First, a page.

Category Archives: Discussion

Love for the Flare

Recently I’ve been loving a bit of camera lens flare action.

“This usually occurs when light enters the camera and hits the sensor or film directly appearing as a polygonal shape – the same shape as the diaphragm of the lens.”

There’s a conflict of views regarding whether a flare ruins or enhances a picture but I’ve found that in the right circumstances a bit of flare can enhance the artistic meaning of a photo. I’ve posted a flare-esq type shot below… cos i have a blog, so why not! See what you think. I personally am loving the flare!

Cheers, Mark



No Photography round here…

IMG_1808Spent the evening wondering around London’s Canary Wharf today. For those of you from outside the UK, it’s a large business district towards the East of London. It’s almost it’s own town of skyscrapers, set in the middle of East London.

As I passed the first large building in the district two security guards came straight up to me and started telling me that no photography was allowed and that I’d have to get permission from Canary Wharf management. I told them that I didn’t want to take pictures of them or their building and that they would have to physically stop me… so they left it alone. But there were taxis, stations, people, shops, bars, restaurants etc all over the place. I’m fairly sure that constitutes a public place and that anyone is free to photograph in a public place. I don’t really know the in’s and outs of this kind of thing and would love some comments on it to clarify, but I was fairly sure that even the police can’t stop you photographing in the street, let alone building security?

Let me know your thoughts as I’m quite interested.



Don’t forget to take pictures of the kids…

Most photographers I know never take pictures of their kids and family events etc because they spend all day looking through the viewfinder and lugging camera gear around, so on their days off they don’t much fancy it… but then they end up with no pictures of their kids. So, even if it’s a point and shoot, take a camera with you and you may even end up getting something great.

I’ve attached a shot taken yesterday at the beach of my son… I really like it and I’m glad that I took my camera.

Nikon D700, 24-70 2.8

Cheers x

DSC_2718 (1)

Is Flickr a good place for professional photographers?

flickr_logo_gamma.gif.v59899.14I spend a fair amount of time looking around at other peoples work, the blogs of other photographers, some very experienced commercial photographers and others just out of college. Some use flickr to show off their best work, some just dump all of their random shots there and some don’t use it at all. Flickr is clearly the biggest online community and sharing site for photography, but not necessarily photographers. Many people just post their shots there for storage purposes, not to show off their creativity. So, this being the case, is it sensible or necesssary for pro photographers to put their work up there?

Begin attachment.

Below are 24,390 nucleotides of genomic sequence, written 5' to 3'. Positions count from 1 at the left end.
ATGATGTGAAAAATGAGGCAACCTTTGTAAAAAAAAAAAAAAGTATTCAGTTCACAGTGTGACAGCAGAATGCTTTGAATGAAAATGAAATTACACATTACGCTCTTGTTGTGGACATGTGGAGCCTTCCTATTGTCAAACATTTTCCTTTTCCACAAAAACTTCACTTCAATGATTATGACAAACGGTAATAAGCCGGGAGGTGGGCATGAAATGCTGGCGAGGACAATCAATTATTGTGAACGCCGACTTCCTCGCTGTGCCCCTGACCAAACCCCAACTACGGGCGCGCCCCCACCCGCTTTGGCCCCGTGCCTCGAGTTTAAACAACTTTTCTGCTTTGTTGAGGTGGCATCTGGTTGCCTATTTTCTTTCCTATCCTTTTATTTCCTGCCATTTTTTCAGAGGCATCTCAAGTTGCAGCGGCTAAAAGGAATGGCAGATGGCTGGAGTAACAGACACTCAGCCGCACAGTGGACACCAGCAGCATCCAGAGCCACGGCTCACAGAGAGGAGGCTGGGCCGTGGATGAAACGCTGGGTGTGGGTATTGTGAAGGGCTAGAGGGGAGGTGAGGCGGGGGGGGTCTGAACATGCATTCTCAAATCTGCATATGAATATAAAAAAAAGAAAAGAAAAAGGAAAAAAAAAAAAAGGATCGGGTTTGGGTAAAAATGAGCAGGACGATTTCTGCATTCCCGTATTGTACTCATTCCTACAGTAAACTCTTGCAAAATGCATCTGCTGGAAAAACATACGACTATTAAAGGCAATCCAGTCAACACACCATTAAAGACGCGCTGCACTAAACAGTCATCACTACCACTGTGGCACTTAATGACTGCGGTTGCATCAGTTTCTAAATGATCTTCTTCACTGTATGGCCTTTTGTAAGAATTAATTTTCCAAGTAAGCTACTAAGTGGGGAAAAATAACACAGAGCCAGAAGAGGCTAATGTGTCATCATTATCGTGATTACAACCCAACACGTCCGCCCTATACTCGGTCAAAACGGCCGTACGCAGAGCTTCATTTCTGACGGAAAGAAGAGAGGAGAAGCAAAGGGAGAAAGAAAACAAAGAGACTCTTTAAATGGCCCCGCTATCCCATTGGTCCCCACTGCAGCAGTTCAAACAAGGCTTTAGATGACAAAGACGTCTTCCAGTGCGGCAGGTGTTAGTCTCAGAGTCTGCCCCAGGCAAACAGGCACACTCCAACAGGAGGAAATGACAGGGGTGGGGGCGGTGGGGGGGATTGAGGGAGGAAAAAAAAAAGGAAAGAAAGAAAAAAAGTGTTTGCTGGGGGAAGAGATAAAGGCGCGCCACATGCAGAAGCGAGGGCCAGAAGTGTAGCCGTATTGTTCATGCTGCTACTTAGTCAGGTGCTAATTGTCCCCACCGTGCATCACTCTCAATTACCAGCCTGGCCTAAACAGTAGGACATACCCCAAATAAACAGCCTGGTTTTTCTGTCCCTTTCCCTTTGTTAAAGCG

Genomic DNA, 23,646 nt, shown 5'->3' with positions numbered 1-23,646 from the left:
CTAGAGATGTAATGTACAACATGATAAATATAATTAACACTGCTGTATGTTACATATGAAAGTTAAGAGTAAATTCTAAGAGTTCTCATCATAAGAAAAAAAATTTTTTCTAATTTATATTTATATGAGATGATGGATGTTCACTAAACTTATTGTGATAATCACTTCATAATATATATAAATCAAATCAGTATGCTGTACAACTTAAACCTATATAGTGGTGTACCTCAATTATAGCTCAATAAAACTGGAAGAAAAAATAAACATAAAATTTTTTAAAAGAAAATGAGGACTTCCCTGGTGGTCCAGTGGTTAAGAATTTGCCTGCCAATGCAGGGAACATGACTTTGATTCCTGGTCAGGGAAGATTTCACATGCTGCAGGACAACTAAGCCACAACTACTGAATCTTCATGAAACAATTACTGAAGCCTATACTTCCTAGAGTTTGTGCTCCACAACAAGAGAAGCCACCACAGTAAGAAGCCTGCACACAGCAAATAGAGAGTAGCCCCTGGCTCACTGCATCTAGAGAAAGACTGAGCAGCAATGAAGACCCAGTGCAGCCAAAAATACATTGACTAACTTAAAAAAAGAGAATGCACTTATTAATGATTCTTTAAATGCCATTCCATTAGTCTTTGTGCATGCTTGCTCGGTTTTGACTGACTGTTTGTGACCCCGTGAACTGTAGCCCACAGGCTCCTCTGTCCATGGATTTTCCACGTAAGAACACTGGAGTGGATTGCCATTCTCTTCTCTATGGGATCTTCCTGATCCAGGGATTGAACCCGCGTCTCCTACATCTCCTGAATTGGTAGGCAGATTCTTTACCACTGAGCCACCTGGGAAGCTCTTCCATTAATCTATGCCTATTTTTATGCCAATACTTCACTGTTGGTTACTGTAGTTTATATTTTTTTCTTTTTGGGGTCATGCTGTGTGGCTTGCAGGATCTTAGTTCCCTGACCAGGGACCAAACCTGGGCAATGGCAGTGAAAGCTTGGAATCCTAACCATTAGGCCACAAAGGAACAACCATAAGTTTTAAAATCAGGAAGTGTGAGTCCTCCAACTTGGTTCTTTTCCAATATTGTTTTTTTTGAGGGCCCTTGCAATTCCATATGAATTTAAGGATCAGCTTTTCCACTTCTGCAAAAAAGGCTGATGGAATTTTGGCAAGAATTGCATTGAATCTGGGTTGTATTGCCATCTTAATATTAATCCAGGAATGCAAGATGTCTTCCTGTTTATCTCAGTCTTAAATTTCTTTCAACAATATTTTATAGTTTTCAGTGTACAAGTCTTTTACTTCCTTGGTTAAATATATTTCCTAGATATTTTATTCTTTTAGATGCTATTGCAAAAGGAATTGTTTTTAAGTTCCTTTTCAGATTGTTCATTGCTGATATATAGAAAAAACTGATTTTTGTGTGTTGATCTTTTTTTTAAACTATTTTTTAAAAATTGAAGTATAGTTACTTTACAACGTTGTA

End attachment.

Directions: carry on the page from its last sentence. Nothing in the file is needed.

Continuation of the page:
Flickr is an image and video hosting websiteweb services suite, and online community platform. In addition to being a popular website for users to share personal photographs, the service is widely used by bloggers as a photo repository.[2] As of June 2009, it claims to host more than 3.6 billion images[3], up from 3 billion in November 2008.[4]” – Wikipedia

I use Flickr and I am a professional photographer. I have a website on which I can showcase over 600 images if I wish (I don’t). I also have a blog, which you’ll have realised by now if you’re reading this! I wouldn’t say that I put much work on flickr that is in my portfolio. So why use Flickr?

Well, one of the things I use Flickr for is to post images that don’t really fit into my portfolio. Stuff that I really like but can’t really use… personal work I guess. I also like the fact that I can get instant feedback from my contacts and people in my groups. They offer advice, criticism and sometimes say nice things, which always helps!

The other reason is that I can use it for inspiration.. looking through other peoples work makes me think about how I can improve mine and it also plugs you into the world of photography… what cameras are people using? what techniques? who likes what?

I posted images on flickr long before I thought of doing it as a job and I guess I don’t really want to stop.

I would love to hear other photographers views on flickr as a tool or just for fun?



Street Portraits

OK, so this is borrowed from the Strobsit’s (David Hobby’s) blog ( It’s actually something I had planned already, we’re heading down to Brighton next week to shoot some nice clean street portraits… just black and white against nice white seamless… just tape it to the wall and off you go. But this video is really nice and shows how you need to interact with people in order to get them against that white seamless for a few seconds.

We usually make behind the scenes vids for most of our projects, so watch out for something on this soon, once we clear the backlog from all of the other shoots. I’ll try not to copy this though, wanna do something a bit different.